Doug’s note concludes, “On the other hand, there are those who have done, and are still doing everything in their power to keep their homes even if they are underwater on value. They have struggled to keep their families in their homes, and if they have had diminished income, their other credit has suffered leaving them with low, and less than desirable credit scores. So where does that leave us in many cases. Denying access to credit to those who have shown they hold their mortgage obligation as the highest priority, or at best charging them ever increasing MI and or rate premiums, while giving credit to those who have demonstrated they have no intention of making good if housing or the economy should take a turn for the worse. I think that the terms ‘credit standards’ and ‘credit scores’ as they pertain to mortgage credit risk still have room to evolve and at this point are looked at a little too synonymously.” Thank you Doug.
When the issue of Marketing Service Agreements arose, I immediately heard from several sources that, off the record, the CFPB believes that the MSA itself is a thing of value and companies should act accordingly. (As best I can tell, this means they aren’t long for this world – but don’t take my word for it.) John Hale with New Jersey’s Glendenning Funding contributed, “My partner, James Anzano, and I believe that there are two areas of corruption: 1) non-compliant MSA’s; and 2) non-compliant L.O. Comp. If remedied, this would create a level playing field for industry competitors and significantly enhance consumer protections. We believe that the most effective way of stopping this corruption would be to punish the recipients of the ill-gotten gains. Regulatory enforcement actions against the individual recipients will quickly create a ‘sea change’ in the collective consciousness of industry participants and produce a far more dramatic impact on behavior and ethical conduct than merely holding settlement services entities accountable.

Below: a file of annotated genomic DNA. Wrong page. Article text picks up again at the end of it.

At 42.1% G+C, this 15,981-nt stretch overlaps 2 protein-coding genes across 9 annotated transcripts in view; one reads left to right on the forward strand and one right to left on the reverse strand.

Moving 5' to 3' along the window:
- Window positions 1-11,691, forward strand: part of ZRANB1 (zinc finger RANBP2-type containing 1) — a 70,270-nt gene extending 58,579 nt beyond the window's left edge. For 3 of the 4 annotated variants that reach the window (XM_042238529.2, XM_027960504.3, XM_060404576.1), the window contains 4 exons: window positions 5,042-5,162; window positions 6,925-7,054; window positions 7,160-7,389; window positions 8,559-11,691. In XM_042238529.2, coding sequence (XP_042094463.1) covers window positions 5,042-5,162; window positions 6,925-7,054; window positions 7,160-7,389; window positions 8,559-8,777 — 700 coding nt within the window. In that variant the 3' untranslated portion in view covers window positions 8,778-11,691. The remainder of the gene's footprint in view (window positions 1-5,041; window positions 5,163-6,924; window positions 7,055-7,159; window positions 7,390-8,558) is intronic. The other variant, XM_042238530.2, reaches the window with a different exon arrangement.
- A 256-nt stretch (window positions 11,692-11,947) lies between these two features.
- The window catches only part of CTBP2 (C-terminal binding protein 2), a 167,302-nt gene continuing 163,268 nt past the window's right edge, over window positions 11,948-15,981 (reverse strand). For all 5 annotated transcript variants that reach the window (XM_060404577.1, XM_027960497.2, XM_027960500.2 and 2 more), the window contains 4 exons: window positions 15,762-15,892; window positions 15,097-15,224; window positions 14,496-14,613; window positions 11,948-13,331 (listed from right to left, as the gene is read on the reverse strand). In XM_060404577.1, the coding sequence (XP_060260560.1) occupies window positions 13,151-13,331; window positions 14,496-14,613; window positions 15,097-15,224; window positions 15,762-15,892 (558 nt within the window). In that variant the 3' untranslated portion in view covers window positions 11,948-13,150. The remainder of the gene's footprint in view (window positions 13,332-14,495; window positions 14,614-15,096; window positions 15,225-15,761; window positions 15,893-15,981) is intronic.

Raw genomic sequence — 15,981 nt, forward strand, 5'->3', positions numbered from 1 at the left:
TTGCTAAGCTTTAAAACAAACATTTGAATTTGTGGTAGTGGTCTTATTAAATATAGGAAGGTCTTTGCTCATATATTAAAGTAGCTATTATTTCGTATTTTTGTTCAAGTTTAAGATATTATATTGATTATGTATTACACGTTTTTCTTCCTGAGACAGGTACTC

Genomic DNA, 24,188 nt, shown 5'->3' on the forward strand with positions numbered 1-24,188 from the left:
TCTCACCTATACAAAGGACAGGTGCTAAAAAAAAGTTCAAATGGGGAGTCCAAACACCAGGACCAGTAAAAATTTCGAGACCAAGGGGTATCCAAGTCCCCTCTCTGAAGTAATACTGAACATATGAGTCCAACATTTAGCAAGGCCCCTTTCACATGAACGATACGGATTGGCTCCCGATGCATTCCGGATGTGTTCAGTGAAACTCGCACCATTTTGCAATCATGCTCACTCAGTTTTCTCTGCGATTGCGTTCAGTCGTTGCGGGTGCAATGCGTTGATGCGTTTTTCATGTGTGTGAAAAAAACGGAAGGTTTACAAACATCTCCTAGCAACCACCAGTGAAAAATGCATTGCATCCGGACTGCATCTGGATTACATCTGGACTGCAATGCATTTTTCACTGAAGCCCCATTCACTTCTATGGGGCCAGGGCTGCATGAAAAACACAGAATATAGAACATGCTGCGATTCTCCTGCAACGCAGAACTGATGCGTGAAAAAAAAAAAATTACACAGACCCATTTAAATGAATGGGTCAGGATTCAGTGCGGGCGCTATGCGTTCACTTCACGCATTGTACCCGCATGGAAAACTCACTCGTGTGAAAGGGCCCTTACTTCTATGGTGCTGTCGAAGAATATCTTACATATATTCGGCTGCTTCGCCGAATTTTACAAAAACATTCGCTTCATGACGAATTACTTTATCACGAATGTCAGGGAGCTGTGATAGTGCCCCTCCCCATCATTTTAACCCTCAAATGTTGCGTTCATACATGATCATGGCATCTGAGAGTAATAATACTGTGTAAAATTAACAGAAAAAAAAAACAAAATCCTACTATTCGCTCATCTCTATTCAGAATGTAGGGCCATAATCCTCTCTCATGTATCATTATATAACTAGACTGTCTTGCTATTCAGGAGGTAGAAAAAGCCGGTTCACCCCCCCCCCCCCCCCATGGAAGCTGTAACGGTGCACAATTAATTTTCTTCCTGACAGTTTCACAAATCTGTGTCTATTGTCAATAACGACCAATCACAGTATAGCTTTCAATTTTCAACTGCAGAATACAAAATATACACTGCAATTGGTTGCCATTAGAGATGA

“Specifically, it seems that the popular argument in defense of the legality of Marketing Services Agreements (‘MSAs’) between real estate settlement services providers and referral sources is posited on permissibility under RESPA for settlement services providers to pay market rate compensation to parties, including referral sources (with proper consumer disclosure), in exchange for the actual receipt of goods and/or services supplied or performed by the party receiving the compensation. This theory is advanced by erroneously equating the goods and services supplied by non-arm’s length referral sources (real estate agents & builders) under an MSA to services that would otherwise be purchased from disinterested, 3rd party advertising companies and/or media outlets by settlement services providers. In my opinion, this is a materially flawed comparison for a number of reasons.
“An MSA engages the real estate firm to exclusively promote the mortgage originator through proactive solicitation efforts to its customers. Certain states actually define ‘solicitation’ as an activity that requires licensure and employment as an MLO in their licensing codes. The issue of MSA’s and SAFE Act compliance needs to be solidly drilled down on. Trying to draw a material distinction between “promoting” and “soliciting” could prove a difficult and expensive proposition given the way that most MSA’s function in practice. Many MSA’s contain unwritten targeted capture ratios and the understanding that the real estate broker will suppress competing service providers from gaining access to the agents and the buyers. It has become common practice, in clear contravention to RESPA, for real estate brokers to incentivize their agents through commission bonuses tied to the underlying real estate transaction to drive their customers to the “preferred” lender source to help the real estate broker meet the targeted capture ratio objectives of the MSA. Most of the agents are unaware that they are violating the law in accepting these bonuses. Other problems: service delivery levels to consumers can suffer because the settlement services provider has carved off margin to compensate the real estate agent and short-changed itself of the financial resources necessary to maintain its operational capacity or, in the alternative, the lender funds the MSA “marketing” costs by inflating its margin so that the consumer ultimately, bears the cost of compensating the real estate broker through higher rates, points and fees. My advice to consumers is that the price that they will most likely pay for the convenience of “One-Stop Shopping” made possible through an MSA is code for “Hold On to Your Wallet!”.